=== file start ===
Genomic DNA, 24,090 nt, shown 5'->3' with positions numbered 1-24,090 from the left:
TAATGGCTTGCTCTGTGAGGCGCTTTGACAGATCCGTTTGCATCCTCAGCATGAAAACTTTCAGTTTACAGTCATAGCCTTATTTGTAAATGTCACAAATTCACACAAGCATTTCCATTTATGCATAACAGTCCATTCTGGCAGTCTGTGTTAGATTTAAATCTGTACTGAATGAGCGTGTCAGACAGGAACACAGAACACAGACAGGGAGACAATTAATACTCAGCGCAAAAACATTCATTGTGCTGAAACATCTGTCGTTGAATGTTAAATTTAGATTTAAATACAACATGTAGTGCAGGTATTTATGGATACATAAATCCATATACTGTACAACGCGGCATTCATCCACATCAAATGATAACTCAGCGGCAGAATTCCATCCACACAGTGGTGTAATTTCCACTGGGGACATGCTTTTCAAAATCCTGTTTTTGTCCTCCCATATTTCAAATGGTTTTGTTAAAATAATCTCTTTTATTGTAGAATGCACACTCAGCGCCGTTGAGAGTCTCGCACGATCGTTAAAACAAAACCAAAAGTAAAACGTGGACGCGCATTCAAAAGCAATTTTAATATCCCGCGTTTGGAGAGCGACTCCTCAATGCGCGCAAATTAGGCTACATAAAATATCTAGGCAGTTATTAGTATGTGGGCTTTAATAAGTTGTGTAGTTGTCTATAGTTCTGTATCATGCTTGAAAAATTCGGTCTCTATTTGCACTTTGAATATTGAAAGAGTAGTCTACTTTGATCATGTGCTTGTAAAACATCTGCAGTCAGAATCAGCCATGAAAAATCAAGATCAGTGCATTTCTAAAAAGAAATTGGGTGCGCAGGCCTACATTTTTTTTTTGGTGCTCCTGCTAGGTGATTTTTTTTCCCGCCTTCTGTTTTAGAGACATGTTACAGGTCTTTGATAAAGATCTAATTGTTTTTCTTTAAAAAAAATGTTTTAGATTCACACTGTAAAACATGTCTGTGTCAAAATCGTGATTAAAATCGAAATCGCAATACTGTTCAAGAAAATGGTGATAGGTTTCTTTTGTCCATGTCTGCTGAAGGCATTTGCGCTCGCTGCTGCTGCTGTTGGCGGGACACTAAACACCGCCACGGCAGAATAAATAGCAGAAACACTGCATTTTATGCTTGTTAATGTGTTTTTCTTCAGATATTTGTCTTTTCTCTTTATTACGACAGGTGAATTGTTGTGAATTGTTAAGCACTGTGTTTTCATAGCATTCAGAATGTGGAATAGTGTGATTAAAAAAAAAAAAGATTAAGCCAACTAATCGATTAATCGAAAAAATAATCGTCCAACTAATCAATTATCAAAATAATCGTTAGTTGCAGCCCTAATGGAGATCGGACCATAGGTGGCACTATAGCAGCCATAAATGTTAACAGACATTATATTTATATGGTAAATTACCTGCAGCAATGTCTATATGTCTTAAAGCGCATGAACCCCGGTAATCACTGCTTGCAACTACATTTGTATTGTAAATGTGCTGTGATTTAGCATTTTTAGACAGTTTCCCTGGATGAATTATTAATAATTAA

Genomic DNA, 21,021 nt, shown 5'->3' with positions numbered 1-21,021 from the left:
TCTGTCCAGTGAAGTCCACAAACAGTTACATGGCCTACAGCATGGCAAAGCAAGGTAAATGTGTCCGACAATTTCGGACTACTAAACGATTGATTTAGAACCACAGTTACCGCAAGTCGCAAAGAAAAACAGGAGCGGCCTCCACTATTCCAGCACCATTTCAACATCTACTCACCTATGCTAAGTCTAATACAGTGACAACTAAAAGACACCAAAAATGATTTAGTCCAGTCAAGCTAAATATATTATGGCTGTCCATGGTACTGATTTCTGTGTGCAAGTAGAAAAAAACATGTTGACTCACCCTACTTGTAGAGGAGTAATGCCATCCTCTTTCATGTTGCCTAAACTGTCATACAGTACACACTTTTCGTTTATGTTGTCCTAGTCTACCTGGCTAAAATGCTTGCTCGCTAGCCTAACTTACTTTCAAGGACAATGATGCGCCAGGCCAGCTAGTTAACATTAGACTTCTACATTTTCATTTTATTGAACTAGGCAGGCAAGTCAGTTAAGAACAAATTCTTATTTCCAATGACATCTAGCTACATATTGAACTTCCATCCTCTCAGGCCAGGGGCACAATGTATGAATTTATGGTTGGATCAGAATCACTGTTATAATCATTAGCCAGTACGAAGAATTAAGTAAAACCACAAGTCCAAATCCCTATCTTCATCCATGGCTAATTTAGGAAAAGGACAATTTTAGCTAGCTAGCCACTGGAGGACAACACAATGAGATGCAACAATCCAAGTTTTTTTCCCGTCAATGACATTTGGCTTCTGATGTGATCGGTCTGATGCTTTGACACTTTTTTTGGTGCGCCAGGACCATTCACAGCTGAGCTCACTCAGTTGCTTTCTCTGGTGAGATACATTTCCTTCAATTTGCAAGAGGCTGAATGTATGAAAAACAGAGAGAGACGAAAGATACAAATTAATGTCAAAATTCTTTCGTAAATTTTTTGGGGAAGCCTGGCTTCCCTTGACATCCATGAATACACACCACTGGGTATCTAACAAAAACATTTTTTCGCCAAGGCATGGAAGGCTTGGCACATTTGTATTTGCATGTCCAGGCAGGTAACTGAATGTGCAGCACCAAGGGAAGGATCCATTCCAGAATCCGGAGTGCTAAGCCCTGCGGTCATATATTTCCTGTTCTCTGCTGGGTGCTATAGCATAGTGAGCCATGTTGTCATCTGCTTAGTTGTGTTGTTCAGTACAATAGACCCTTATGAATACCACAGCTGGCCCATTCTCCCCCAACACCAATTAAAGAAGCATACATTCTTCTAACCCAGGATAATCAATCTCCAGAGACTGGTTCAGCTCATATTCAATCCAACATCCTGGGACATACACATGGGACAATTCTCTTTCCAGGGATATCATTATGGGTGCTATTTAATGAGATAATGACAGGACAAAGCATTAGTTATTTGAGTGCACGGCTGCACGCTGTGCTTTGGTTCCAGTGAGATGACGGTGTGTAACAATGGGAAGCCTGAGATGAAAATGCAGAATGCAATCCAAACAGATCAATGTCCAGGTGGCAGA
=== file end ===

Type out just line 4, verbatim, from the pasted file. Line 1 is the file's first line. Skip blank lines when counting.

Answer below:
TCTGTCCAGTGAAGTCCACAAACAGTTACATGGCCTACAGCATGGCAAAGCAAGGTAAATGTGTCCGACAATTTCGGACTACTAAACGATTGATTTAGAACCACAGTTACCGCAAGTCGCAAAGAAAAACAGGAGCGGCCTCCACTATTCCAGCACCATTTCAACATCTACTCACCTATGCTAAGTCTAATACAGTGACAACTAAAAGACACCAAAAATGATTTAGTCCAGTCAAGCTAAATATATTATGGCTGTCCATGGTACTGATTTCTGTGTGCAAGTAGAAAAAAACATGTTGACTCACCCTACTTGTAGAGGAGTAATGCCATCCTCTTTCATGTTGCCTAAACTGTCATACAGTACACACTTTTCGTTTATGTTGTCCTAGTCTACCTGGCTAAAATGCTTGCTCGCTAGCCTAACTTACTTTCAAGGACAATGATGCGCCAGGCCAGCTAGTTAACATTAGACTTCTACATTTTCATTTTATTGAACTAGGCAGGCAAGTCAGTTAAGAACAAATTCTTATTTCCAATGACATCTAGCTACATATTGAACTTCCATCCTCTCAGGCCAGGGGCACAATGTATGAATTTATGGTTGGATCAGAATCACTGTTATAATCATTAGCCAGTACGAAGAATTAAGTAAAACCACAAGTCCAAATCCCTATCTTCATCCATGGCTAATTTAGGAAAAGGACAATTTTAGCTAGCTAGCCACTGGAGGACAACACAATGAGATGCAACAATCCAAGTTTTTTTCCCGTCAATGACATTTGGCTTCTGATGTGATCGGTCTGATGCTTTGACACTTTTTTTGGTGCGCCAGGACCATTCACAGCTGAGCTCACTCAGTTGCTTTCTCTGGTGAGATACATTTCCTTCAATTTGCAAGAGGCTGAATGTATGAAAAACAGAGAGAGACGAAAGATACAAATTAATGTCAAAATTCTTTCGTAAATTTTTTGGGGAAGCCTGGCTTCCCTTGACATCCATGAATACACACCACTGGGTATCTAACAAAAACATTTTTTCGCCAAGGCATGGAAGGCTTGGCACATTTGTATTTGCATGTCCAGGCAGGTAACTGAATGTGCAGCACCAAGGGAAGGATCCATTCCAGAATCCGGAGTGCTAAGCCCTGCGGTCATATATTTCCTGTTCTCTGCTGGGTGCTATAGCATAGTGAGCCATGTTGTCATCTGCTTAGTTGTGTTGTTCAGTACAATAGACCCTTATGAATACCACAGCTGGCCCATTCTCCCCCAACACCAATTAAAGAAGCATACATTCTTCTAACCCAGGATAATCAATCTCCAGAGACTGGTTCAGCTCATATTCAATCCAACATCCTGGGACATACACATGGGACAATTCTCTTTCCAGGGATATCATTATGGGTGCTATTTAATGAGATAATGACAGGACAAAGCATTAGTTATTTGAGTGCACGGCTGCACGCTGTGCTTTGGTTCCAGTGAGATGACGGTGTGTAACAATGGGAAGCCTGAGATGAAAATGCAGAATGCAATCCAAACAGATCAATGTCCAGGTGGCAGA